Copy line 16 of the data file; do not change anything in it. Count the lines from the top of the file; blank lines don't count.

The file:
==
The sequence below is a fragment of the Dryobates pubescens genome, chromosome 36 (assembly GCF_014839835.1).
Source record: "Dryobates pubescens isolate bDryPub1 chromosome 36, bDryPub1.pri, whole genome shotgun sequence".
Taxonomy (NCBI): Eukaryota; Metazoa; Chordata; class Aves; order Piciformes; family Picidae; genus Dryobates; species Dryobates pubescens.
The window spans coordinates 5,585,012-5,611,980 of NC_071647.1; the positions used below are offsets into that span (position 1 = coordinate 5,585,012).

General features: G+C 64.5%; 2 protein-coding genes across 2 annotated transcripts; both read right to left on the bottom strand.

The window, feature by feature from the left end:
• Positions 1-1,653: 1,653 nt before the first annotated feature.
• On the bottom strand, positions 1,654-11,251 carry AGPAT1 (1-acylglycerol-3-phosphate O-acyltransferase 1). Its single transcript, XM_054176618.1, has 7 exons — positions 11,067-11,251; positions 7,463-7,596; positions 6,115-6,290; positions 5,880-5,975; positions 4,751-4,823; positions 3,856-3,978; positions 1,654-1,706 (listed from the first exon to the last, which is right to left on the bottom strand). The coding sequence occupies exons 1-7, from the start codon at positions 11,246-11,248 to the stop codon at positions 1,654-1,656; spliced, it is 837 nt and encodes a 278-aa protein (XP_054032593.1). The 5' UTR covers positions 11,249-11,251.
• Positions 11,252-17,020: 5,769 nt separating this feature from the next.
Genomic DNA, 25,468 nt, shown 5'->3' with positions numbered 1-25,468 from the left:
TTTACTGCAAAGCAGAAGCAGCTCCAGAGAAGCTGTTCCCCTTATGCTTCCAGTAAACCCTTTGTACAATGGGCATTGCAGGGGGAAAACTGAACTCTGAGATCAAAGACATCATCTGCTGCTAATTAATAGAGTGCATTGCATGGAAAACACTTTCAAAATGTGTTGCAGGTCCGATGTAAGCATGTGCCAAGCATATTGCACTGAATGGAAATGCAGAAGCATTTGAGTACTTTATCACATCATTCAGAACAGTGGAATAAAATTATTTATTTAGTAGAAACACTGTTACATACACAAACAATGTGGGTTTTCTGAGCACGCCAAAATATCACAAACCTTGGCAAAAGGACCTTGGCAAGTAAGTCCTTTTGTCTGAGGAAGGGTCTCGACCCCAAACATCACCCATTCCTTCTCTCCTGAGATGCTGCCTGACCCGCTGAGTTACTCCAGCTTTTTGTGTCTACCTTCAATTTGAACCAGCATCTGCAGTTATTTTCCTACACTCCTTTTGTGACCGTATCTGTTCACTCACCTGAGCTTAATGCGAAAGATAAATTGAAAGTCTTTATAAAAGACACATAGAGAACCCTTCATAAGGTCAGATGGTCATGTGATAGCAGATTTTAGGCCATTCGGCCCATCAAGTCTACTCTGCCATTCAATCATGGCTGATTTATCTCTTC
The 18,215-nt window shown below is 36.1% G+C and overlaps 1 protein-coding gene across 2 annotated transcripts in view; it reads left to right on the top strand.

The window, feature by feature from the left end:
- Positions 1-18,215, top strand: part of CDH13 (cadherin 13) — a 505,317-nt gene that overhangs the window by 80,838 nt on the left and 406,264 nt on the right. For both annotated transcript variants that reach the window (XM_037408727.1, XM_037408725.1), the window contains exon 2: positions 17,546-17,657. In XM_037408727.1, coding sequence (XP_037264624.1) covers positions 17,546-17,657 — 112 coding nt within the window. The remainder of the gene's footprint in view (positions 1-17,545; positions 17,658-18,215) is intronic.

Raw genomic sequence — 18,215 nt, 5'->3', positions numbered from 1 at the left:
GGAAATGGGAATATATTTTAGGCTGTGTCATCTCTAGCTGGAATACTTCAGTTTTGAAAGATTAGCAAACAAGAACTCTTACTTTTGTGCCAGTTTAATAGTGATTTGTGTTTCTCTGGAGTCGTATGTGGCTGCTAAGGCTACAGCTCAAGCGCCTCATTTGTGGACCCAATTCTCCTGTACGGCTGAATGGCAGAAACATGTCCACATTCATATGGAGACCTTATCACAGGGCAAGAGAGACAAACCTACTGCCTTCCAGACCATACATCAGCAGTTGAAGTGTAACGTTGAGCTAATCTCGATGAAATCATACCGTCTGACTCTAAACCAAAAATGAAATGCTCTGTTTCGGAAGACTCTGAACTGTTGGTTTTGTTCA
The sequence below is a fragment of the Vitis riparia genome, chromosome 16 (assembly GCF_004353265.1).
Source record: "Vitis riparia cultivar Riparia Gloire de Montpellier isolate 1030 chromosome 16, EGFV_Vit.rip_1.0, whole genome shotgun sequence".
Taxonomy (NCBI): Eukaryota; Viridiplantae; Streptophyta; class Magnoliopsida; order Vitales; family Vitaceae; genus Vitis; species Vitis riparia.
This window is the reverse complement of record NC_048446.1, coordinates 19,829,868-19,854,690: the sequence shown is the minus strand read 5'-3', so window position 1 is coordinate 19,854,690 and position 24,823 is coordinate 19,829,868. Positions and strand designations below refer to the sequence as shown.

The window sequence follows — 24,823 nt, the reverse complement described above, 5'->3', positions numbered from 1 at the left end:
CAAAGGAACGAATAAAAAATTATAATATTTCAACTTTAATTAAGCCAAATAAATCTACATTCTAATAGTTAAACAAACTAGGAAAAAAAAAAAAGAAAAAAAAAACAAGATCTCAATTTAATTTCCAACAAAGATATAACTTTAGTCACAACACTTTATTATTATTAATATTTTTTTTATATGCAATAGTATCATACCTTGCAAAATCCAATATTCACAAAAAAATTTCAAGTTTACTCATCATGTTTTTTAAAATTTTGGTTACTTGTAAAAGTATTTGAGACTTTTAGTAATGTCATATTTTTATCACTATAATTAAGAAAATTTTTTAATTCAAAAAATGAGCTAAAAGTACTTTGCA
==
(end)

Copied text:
GGAAATGGGAATATATTTTAGGCTGTGTCATCTCTAGCTGGAATACTTCAGTTTTGAAAGATTAGCAAACAAGAACTCTTACTTTTGTGCCAGTTTAATAGTGATTTGTGTTTCTCTGGAGTCGTATGTGGCTGCTAAGGCTACAGCTCAAGCGCCTCATTTGTGGACCCAATTCTCCTGTACGGCTGAATGGCAGAAACATGTCCACATTCATATGGAGACCTTATCACAGGGCAAGAGAGACAAACCTACTGCCTTCCAGACCATACATCAGCAGTTGAAGTGTAACGTTGAGCTAATCTCGATGAAATCATACCGTCTGACTCTAAACCAAAAATGAAATGCTCTGTTTCGGAAGACTCTGAACTGTTGGTTTTGTTCA